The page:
The film, and the book, on Stephon Gilmore says test him at your own peril
FOXBOROUGH — Stephon Gilmore has had so many dominant, lockdown games this season it’s understandable Jason McCourty couldn’t initially remember which particular gem included this fourth-quarter exchange between them.
But the events that led up to it, the series of plays that rendered one wide receiver invisible and one NFL heavyweight cornerback standing? Those are indelible.
Further reflection confirmed it was Week 9 against Green Bay, when the Patriots were able to beat the Packers in large part because Gilmore held Davante Adams to 40 yards on six catches. That Adams had days before described himself as “unguardable” after turning in three straight games of at least 130 receiving yards only highlighted the work Gilmore was doing.
So here was McCourty, on the field, late in the game: “I just said to him, bro, hands down, you’re the best corner I played with — this season you’re having, it’s unbelievable.”
And here was Gilmore, barely above a whisper: “Appreciate it. Appreciate you.”
Stephon Gilmore’s Patriots story was framed at the outset by expectation, a five-year, $65 million free agent contract prior to last season representing a break from Bill Belichick’s customary roster-building philosophy, one built on parsimony, democracy, and disdain for the star-making machine. But for a defensive-minded coach who had won multiple titles with at least one shutdown corner (Ty Law, Darrelle Revis), the onetime 10th overall pick of the draft was good enough to break the mold.
Then Gilmore struggled at the start of his first New England season, and when he found himself on the bench for the second half of an early-season game, the story threatened to veer toward failure to fill those expectations. But if 2017 proved to be about Gilmore’s steady improvement and ultimate justification of the contract (who can forget his levitating pass breakup to clinch the AFC Championship game win over Jacksonville?), then 2018 makes you wonder if Belichick paid him enough.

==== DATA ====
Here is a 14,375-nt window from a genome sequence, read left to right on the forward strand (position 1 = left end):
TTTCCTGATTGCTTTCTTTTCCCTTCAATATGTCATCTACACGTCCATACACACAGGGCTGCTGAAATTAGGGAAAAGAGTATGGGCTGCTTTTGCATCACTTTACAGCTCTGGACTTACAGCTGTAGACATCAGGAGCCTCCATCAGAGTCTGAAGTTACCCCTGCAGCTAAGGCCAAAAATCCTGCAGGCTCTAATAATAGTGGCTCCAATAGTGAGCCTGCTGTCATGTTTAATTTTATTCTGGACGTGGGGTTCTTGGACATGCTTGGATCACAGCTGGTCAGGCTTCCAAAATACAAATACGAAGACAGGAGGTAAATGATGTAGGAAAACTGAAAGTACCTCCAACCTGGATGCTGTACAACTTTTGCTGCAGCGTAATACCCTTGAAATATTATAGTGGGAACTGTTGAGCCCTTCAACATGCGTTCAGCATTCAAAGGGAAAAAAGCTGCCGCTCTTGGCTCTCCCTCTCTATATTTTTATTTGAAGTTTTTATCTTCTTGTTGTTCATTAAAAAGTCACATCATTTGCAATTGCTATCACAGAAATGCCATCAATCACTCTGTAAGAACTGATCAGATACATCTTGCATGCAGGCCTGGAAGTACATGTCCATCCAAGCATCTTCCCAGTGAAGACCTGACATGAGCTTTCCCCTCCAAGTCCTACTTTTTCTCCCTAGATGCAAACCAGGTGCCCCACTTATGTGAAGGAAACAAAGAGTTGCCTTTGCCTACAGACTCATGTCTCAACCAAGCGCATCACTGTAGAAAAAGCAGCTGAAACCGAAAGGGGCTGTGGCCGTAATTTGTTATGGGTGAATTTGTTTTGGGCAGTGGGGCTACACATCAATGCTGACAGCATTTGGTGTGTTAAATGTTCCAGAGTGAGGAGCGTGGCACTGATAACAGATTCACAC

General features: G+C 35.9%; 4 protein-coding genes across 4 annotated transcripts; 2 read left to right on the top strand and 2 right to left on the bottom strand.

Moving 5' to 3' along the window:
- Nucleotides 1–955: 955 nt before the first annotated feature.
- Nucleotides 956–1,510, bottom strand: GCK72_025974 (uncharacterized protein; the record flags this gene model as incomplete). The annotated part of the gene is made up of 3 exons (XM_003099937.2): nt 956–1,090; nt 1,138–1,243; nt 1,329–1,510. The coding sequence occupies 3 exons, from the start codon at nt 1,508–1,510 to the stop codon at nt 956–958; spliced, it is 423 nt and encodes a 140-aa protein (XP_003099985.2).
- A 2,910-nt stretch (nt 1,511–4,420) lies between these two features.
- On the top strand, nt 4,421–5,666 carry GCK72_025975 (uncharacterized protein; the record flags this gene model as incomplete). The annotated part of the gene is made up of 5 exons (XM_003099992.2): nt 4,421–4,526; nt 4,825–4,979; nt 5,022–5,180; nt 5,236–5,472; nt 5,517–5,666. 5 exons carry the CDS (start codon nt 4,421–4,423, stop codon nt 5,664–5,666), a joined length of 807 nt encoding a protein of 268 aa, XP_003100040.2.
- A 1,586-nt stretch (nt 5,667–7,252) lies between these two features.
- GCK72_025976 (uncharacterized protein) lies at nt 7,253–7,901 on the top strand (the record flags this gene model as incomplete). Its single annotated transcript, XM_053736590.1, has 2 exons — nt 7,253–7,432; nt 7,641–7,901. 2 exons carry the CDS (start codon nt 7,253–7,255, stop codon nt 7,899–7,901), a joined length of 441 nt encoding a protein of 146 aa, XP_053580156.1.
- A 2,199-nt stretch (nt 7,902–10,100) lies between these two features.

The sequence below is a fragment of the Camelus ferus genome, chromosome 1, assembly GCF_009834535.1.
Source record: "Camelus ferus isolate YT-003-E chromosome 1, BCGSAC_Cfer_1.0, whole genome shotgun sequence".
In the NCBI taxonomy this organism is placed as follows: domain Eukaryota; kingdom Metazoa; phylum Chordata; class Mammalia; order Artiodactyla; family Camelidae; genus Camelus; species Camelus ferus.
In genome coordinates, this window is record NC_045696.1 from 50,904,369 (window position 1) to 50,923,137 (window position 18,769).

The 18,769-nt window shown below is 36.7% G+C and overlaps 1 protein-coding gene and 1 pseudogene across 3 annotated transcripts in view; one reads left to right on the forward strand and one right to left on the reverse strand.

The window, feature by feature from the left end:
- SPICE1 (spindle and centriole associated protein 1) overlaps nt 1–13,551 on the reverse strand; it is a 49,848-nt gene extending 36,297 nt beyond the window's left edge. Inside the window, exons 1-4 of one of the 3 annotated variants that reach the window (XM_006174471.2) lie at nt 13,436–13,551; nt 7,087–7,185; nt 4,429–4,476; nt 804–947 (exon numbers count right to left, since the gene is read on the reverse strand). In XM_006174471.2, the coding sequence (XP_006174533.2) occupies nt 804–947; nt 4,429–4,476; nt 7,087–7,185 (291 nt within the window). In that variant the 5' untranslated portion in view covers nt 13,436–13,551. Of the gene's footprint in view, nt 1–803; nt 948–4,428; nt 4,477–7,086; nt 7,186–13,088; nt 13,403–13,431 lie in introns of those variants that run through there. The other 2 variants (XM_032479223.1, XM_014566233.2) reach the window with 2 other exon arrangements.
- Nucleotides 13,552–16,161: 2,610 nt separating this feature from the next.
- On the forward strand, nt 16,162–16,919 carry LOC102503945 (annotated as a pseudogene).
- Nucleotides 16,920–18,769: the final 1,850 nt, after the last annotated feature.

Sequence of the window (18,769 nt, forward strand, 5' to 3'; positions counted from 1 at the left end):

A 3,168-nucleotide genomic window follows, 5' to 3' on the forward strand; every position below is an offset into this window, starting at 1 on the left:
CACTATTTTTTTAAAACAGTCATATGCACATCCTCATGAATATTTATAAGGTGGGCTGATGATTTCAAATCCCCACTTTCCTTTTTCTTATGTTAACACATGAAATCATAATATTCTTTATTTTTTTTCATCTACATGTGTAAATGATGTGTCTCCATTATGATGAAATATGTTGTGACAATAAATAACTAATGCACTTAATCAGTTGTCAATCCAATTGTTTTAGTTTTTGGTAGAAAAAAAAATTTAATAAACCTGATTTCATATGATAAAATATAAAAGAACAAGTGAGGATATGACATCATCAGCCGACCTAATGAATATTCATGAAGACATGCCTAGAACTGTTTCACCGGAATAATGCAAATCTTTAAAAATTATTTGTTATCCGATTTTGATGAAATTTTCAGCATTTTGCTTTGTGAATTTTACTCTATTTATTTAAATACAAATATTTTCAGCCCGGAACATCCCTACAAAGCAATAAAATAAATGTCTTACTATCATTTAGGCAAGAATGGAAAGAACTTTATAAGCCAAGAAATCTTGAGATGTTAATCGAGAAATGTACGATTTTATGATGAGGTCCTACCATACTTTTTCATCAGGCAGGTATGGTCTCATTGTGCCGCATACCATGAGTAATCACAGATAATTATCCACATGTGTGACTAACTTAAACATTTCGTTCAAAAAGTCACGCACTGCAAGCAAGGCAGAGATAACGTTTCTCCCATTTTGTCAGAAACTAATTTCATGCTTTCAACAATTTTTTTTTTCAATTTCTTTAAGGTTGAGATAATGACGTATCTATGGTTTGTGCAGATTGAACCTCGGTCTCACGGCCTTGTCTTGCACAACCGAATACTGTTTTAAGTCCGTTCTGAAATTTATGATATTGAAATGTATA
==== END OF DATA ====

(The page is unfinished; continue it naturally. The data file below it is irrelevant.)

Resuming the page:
“He should be considered the best corner in the game,” linebacker Kyle Van Noy said.
On Friday, Gilmore was, named first-team All-Pro. The statistical analysis website Pro Football Focus agreed, giving Gilmore its best end-of-the-season grade at the position, citing his league-leading 18 pass breakups and a forced incompletion percentage of 27.8. Gilmore allowed only one touchdown in New England’s final six games, and in only five games overall did he allow more than two completions. He’s the anchor of the back end of the defense, thriving in a man-to-man-heavy scheme that has seen him shut down the likes of DeAndre Hopkins, Sammy Watkins, Allen Robinson, Kelvin Benjamin, Stefon Diggs, Robby Anderson, and Antonio Brown. Gilmore’s one slip-up — Tennessee’s Corey Davis’s beat him for 125 yards and a touchdown in Week 10 — was a big reason the Patriots were uncompetitive in a 34-10 loss. It was the only 50-plus-yard game a receiver had against Gilmore this year.